Minnesota legislators have been talking about how to address the state's energy future after adjourning earlier this year without passing any major energy initiatives.
Officials from both parties are trying to find ways to further cut emissions that contribute to climate change, Minnesota Public Radio News reported Wednesday. They have been meeting informally.
Some lawmakers hope to pass legislation next year to tackle climate change and foster clean-energy technology.
"Those who get in early and become the Silicon Valley of renewable energy, renewable energy research ... are going to be the winners," said Sen. Dave Senjem, who for the past year has been hosting monthly gatherings to give Republicans, Democrats and industry members a place to talk about Minnesota's energy future.
Senjem, a Republican from Rochester, said he tries to focus on the economic opportunities that clean energy would bring to Minnesota in hopes of persuading his GOP colleagues. He acknowledged that legislative mandates are unpopular among Republicans, but said people are demanding clean energy.
Many Minnesota-based companies such as Hormel Foods, General Mills and Target are investing in renewable energy because it's good for business, he said.
Earlier this year, the Republican-controlled Minnesota Senate opposed a plan by Democratic Gov. Tim Walz and Democratic House leaders to require utilities to generate all their power from carbon-free sources by 2050. That is when U.N. climate experts say all greenhouse gas emissions should be eliminated to avoid the worst effects of climate change. Senjem and other lawmakers are pushing legislation called "Clean Energy First" as an alternative.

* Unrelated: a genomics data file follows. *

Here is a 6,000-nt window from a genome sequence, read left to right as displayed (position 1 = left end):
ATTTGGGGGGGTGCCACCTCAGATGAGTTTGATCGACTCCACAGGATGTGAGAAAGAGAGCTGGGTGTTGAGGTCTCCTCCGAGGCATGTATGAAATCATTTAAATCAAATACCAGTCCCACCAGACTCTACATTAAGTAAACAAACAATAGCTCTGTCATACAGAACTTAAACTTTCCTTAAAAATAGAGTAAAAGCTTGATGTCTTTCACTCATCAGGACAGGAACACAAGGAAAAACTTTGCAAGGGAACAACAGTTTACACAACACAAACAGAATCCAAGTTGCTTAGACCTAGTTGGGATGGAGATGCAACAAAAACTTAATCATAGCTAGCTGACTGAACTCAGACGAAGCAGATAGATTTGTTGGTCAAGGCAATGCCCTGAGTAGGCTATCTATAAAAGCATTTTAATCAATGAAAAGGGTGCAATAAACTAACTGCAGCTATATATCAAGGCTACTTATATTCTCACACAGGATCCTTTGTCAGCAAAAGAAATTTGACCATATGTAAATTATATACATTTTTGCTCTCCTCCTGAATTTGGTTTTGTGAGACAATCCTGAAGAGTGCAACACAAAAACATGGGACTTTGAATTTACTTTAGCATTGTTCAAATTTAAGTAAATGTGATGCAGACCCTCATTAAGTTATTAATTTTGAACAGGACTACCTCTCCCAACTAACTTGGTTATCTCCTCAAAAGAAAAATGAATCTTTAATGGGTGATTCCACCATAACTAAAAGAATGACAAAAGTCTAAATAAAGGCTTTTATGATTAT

Some lawmakers don't appear convinced that clean-energy legislation is needed. They point out that Minnesota's largest utility, Xcel Energy, has already announced plans to retire all its coal plants in Minnesota by 2030 and go carbon-free by 2050.
"I'm really losing sight of why it is that we must do this," Democratic Sen. Erik Simonson of Duluth said during a Legislative Energy Commission meeting in July.
Republican Sen. David Osmek of Mound, who chairs the Senate Energy Committee, added: "If we're already going in that direction, the private sector is already doing it. What's the point?"
The divided Legislature complicates the state's ability to pass new clean-energy legislation. Minnesota's current clean-energy standard of 25% renewable energy by 2025 was the product of a split Legislature and a Republican governor a dozen years ago. But much has changed since then, with climate change becoming a polarizing issue.
"I think we have to have a shared commitment to making Minnesota a leader," said Democratic Lt. Gov. Peggy Flanagan, who led a delegation of about 20 lawmakers, industry leaders, state regulators and others to Germany in July to see clean-energy projects.